and various things, but we still have a long way to go. we do. >> thank you very much. is there anybody on the bridge line? thank you. come on up, please. >> hi. david elliot lewis, mental health board and i wanted to respond to the idea about the use of the word "recovery," in mental health and i think there was a comment that was earlier -- that was provided earlier from a member of the public about being concerned about the use of that word. and i can see how in different disability communities that word could be trouble some and a crucial word and not just a word, but crucial concept for
those in mental health recovery and noticed i did use the word because it gives us hope and i believe that many people who suffer the severest mental illness that at one time thought people could not recover from. i believe people can recover from schizophrenia and bipolar and psychosis and all the dsm-labeled categories. not everyone recovers, but many do and many go on to live very happy and successful lives. and even if you don't recover to what other people's standards are what they think "recovery" is, you can get to a point within your own life, you can achieve a lot of happiness. so i advocate recovery and i advocate hope, hope for a better tomorrow for ourselves,
our community and our world. thank you. >> thank you very much. and i thank everyone for coming out to do your presentations. it is very much an eye-opener and thank you again. we can go on to item no. 8. information report on the golden guardian exercise on may 15, 2013, the disability perspective. presented by council members chip and denise. >> thank you, roland. there has been a miswording on agenda. this is more of an update than a report. the disaster -- disability disaster preparedness committee is meeting july 5th and we're in the process of accumulating data from the experiences of people with disabilities who participated as shelter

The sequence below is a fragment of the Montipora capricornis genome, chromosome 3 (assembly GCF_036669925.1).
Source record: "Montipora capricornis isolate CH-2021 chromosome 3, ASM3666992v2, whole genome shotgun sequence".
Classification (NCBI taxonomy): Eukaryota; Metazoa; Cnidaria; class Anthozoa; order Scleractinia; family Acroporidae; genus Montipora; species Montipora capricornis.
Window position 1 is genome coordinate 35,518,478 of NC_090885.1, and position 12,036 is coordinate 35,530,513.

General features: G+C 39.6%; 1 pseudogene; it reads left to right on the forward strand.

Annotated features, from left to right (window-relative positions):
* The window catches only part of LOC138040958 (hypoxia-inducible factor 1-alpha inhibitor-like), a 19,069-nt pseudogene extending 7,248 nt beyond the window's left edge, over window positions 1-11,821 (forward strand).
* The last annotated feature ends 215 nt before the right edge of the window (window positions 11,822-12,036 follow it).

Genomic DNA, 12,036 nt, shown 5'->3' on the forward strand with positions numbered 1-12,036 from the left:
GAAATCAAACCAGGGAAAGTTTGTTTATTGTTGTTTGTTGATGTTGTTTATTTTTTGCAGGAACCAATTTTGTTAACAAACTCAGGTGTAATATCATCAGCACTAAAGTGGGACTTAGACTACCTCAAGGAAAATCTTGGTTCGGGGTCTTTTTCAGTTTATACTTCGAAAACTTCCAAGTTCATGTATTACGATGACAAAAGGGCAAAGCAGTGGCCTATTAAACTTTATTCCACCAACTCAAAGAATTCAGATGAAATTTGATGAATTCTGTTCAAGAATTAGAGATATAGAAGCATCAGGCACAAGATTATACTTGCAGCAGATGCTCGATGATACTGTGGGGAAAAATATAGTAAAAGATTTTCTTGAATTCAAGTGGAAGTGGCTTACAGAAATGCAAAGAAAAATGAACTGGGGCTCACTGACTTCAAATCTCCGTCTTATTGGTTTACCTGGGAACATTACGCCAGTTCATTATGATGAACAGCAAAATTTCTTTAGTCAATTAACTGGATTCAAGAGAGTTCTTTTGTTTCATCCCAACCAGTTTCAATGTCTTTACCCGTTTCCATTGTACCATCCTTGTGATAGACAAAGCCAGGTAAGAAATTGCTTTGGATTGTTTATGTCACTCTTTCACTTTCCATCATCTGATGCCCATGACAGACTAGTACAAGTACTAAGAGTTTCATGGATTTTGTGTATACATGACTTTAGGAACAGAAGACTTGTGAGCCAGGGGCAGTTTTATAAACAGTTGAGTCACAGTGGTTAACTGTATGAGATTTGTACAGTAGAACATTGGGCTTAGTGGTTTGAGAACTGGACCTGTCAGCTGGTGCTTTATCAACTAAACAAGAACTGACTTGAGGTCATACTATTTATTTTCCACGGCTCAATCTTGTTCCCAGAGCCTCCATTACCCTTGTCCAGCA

residents at the golden guardian exercise. we have yet to have a committee meeting since the exercise and we have not been able to compile the data or prepare a report. the record will be given next month at the mdc meeting in july. thank you. >> thank you very much. >> the next item is "public comment." items not on today's agenda, but within the jurisdiction of the mdc. each member is limited to three minutes. yes? >> hi, i wanted to check. we didn't do a question part after our presentation on the hoarding, the peer response and i wanted to check if anyone had questions about that. >> sure. are there any questions or comments from the